Over the years, my sons and daughter have frequently enjoyed playing pranks on each other, and so I have often seen their antics escalate like little familial arms’ races.
On one occasion, my sons ran through the house, yelling and cackling as someone’s playful splash of cold water turned into militant attempts to slide ice cubes down someone else’s shirt. From that first small smattering into someone’s face came a step-by-step intensifying until no one seemed to be capable any longer of stopping — in spite of pleas to “hold it down: you’ll wake your sister!”
I clomped noisily through the house, deliberately attempting to add an ominous sound to each footstep and hoping to assert some restraint upon my sons as their mother worked to get them settled down enough for bed. My wife turned to me with a twinkle in her eye and said, “Why don’t you write about ‘revenge’? That’s how they’ve gotten so wound up: everybody feels like they’ve got to get everybody else back!”
It seemed very interesting that she had said that to me at that moment. I had just been remembering exploring a cave in the desert in the Middle East about eight years earlier, a cave that may have been very similar to the one that David, warrior of God, had used for refuge from his king. The heart of this king named Saul, although supported by David in every way, had turned in resentful jealously against this young and loyal subject.
David had been running from Saul for months, partly to protect his own life, but also partly because he was well aware of God’s promise of protection. Saul, a spiritual lemming if ever there was one, was apt to destroy himself in his reckless drive to murder David. And why was this? It was the result of an inward lashing out at God, as well as a kind of madness that besets us when we will not humble ourselves and submit to the lordship of Christ. His beleaguered vision, when looking David’s way, could only see the young man’s successes through eyes of rationalization and victimization.
Consequently, each of David’s victories was interpreted through the prism of Saul’s jealous resentment, throwing fuel on the nasty suspicion that David was out to get him. So… with each of David’s imaginary conspiracies, Saul’s bitterness grew as did his dour-minded plots to dispose of him.
You might as well know that an innocent man makes a handy target. In innocence, his guard is generally down, making him very vulnerable. And the presumption that “all is well” permits him to walk a long way out on the thin ice of human relationships riddled with envy, unaware that his world might collapse beneath him at any moment. And when it does, such an episode can leave him feeling flabbergasted, exasperated, outraged, hurt, humiliated and resentful. Before he knows it, unless great care has been taken to avoid this situation, he soon finds himself overflowing with angry thoughts toward the person(s) who hurt him and can fall very easily into a mindset of retaliation.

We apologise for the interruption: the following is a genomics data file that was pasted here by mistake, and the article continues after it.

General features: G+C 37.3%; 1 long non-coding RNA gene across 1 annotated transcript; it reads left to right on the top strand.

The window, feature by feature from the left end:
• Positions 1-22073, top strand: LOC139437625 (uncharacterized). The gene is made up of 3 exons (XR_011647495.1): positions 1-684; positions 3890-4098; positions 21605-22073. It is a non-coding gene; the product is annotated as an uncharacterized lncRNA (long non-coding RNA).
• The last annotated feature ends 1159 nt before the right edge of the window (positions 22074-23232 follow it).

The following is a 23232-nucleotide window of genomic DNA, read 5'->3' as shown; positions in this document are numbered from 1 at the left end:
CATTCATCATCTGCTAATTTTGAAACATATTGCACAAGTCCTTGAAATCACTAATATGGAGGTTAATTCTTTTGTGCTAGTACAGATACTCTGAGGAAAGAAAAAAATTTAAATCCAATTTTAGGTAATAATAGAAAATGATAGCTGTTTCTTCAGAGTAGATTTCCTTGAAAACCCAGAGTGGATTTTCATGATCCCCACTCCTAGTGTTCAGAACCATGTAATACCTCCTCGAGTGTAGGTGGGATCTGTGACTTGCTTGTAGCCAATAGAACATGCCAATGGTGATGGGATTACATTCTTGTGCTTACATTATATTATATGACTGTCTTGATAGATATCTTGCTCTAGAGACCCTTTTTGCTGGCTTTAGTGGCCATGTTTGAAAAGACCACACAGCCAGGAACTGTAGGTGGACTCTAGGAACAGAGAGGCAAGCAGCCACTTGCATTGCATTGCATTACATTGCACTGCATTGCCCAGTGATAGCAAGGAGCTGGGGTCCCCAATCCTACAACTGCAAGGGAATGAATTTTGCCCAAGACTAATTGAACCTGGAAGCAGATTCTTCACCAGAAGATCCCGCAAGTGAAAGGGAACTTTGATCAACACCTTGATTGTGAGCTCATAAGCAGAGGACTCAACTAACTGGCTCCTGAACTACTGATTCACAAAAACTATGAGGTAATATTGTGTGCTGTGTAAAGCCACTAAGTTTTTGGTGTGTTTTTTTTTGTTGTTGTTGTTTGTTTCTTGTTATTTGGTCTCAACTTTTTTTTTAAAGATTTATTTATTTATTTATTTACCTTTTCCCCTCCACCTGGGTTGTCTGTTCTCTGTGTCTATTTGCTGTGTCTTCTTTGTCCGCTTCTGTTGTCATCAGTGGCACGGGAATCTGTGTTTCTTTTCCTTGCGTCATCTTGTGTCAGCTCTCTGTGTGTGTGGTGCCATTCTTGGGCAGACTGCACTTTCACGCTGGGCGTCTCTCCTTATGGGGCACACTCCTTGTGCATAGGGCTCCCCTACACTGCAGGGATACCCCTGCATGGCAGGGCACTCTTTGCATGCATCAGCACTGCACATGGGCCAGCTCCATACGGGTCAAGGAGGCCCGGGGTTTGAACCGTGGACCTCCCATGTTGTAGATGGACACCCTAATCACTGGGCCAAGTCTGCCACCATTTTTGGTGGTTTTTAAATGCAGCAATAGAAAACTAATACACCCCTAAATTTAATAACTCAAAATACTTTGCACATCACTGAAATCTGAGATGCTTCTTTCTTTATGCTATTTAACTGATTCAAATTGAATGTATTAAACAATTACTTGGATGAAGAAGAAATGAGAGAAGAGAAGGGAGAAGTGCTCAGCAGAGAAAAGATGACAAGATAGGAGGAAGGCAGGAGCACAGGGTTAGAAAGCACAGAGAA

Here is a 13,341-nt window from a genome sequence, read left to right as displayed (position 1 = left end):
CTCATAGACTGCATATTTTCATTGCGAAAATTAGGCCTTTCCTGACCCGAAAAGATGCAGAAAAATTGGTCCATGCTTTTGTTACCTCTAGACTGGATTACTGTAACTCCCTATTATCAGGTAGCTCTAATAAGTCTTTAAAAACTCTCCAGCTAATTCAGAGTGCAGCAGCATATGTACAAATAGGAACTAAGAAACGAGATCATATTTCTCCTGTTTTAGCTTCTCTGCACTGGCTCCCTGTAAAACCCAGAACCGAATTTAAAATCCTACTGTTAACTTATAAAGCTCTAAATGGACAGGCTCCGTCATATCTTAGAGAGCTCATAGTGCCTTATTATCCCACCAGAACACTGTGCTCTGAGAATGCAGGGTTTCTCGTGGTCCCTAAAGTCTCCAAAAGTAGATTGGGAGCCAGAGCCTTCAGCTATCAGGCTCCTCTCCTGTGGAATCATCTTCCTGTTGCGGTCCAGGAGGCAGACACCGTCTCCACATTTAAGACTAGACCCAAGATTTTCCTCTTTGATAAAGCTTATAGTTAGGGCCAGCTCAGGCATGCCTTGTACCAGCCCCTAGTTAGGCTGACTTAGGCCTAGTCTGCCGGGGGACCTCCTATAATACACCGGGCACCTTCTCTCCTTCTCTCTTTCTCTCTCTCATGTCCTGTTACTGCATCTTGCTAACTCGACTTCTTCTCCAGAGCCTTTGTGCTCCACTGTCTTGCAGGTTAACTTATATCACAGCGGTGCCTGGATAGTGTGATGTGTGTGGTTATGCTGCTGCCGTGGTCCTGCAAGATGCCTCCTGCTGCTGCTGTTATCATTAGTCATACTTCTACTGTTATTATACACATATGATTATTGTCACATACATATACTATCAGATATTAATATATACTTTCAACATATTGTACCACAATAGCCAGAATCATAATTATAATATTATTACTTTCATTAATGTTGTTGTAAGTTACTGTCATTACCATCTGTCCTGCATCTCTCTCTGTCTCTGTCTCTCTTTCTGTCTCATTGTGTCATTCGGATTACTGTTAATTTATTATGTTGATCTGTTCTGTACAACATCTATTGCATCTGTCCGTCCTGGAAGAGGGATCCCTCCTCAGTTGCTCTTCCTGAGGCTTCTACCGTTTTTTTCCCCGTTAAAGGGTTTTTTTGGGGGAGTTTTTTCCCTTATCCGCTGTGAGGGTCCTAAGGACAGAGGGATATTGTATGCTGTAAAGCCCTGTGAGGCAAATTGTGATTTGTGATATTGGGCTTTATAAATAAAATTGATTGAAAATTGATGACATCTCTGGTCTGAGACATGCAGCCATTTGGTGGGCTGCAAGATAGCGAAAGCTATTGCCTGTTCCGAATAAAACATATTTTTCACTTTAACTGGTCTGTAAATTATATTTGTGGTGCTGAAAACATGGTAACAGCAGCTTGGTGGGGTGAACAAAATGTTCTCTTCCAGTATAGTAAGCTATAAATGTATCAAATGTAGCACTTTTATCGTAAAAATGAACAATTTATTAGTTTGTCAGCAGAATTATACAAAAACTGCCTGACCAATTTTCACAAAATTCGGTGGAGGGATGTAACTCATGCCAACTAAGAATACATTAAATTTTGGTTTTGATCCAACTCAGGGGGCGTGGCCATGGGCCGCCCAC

Such revenge, unlike the fun my sons were having, will do as much harm to the avenger as to the object of his vengeance.
David, on the lam for a long time, finds that the enemy has closed in on him. But, when it turns out that the older man doesn’t realize that David was in the same cave that he had chosen to, uh … um, take care of a personal need (see 1 Samuel 24:3), David’s supporters, hiding with him in the back of the cave, attempt to provoke him to get his revenge upon Saul. The “natural” and “normal” thing to do would have been to do just as his companions urged. Nevertheless, vengeance was not the master of David’s heart or his head. The grace of God was.
Revenge is a ghastly, double-edged sword. Of course, my children were simply playing a game, but if you take out the jovial and fun-loving nature of what they were doing, it would not have been long before their competitive spirits would have led them into hurting each others’ feelings.
In a similar way, our pride and hurt often move us to quickly formulate strategies for retaliation against those who hurt us, but always to our own detriment. As long as we permit ourselves to be ruled by the compulsion to “get even”, we permit someone to have a power over us. We’ve given to our “adversaries” the keys to our own happiness and actually increased the potential for their damage against us.
But just because we have the opportunity to work out a little revenge doesn’t mean we need to fall victim to our own bitterness and hand off to our “adversary” our capacity to be happy. Instead, “repay no one evil for evil, but give thought to do what is honorable in the sight of all. If possible, so far as it depends on you, live peaceably with all. Beloved, never avenge yourselves, but leave it to the wrath of God, for it is written, ‘Vengeance is mine, I will repay, says the Lord’” (Romans 12:17-19 ESV).
1 Samuel, chapter 24 records David’s incredible opportunity to get even and get out from under Saul’s persecution of him. Yet he chose a higher, more heavenly principled path that, although much harder in the living in the short term, kept his conscience clean before God.
Be wary of revenge. It promises satisfaction, but only leaves an empty ache in us no matter how righteous it may seem.